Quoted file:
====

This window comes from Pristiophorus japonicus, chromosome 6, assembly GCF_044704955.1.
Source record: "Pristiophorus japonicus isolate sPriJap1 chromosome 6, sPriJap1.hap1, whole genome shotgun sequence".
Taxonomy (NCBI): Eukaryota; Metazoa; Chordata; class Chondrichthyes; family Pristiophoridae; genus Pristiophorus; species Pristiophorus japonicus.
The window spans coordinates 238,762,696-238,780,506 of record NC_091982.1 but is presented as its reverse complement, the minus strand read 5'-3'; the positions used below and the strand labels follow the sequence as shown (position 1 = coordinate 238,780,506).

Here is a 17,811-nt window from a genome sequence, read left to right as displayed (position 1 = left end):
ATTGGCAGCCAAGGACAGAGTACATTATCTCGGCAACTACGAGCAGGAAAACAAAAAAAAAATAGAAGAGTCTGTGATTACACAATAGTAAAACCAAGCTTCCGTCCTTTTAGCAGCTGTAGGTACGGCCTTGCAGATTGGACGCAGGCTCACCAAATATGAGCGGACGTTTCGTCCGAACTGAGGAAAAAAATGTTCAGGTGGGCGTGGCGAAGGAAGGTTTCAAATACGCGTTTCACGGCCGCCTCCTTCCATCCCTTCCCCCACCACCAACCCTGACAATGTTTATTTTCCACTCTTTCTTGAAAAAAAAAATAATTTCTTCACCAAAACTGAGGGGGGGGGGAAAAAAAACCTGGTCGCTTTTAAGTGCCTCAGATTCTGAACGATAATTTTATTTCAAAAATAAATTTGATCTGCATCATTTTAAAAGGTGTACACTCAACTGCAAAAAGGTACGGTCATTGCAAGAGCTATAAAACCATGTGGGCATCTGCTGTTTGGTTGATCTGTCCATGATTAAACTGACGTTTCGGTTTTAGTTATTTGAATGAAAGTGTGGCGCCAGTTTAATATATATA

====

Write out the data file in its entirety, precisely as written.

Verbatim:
This window comes from Pristiophorus japonicus, chromosome 6, assembly GCF_044704955.1.
Source record: "Pristiophorus japonicus isolate sPriJap1 chromosome 6, sPriJap1.hap1, whole genome shotgun sequence".
Taxonomy (NCBI): Eukaryota; Metazoa; Chordata; class Chondrichthyes; family Pristiophoridae; genus Pristiophorus; species Pristiophorus japonicus.
The window spans coordinates 238,762,696-238,780,506 of record NC_091982.1 but is presented as its reverse complement, the minus strand read 5'-3'; the positions used below and the strand labels follow the sequence as shown (position 1 = coordinate 238,780,506).

Here is a 17,811-nt window from a genome sequence, read left to right as displayed (position 1 = left end):
ATTGGCAGCCAAGGACAGAGTACATTATCTCGGCAACTACGAGCAGGAAAACAAAAAAAAAATAGAAGAGTCTGTGATTACACAATAGTAAAACCAAGCTTCCGTCCTTTTAGCAGCTGTAGGTACGGCCTTGCAGATTGGACGCAGGCTCACCAAATATGAGCGGACGTTTCGTCCGAACTGAGGAAAAAAATGTTCAGGTGGGCGTGGCGAAGGAAGGTTTCAAATACGCGTTTCACGGCCGCCTCCTTCCATCCCTTCCCCCACCACCAACCCTGACAATGTTTATTTTCCACTCTTTCTTGAAAAAAAAAATAATTTCTTCACCAAAACTGAGGGGGGGGGGAAAAAAAACCTGGTCGCTTTTAAGTGCCTCAGATTCTGAACGATAATTTTATTTCAAAAATAAATTTGATCTGCATCATTTTAAAAGGTGTACACTCAACTGCAAAAAGGTACGGTCATTGCAAGAGCTATAAAACCATGTGGGCATCTGCTGTTTGGTTGATCTGTCCATGATTAAACTGACGTTTCGGTTTTAGTTATTTGAATGAAAGTGTGGCGCCAGTTTAATATATATA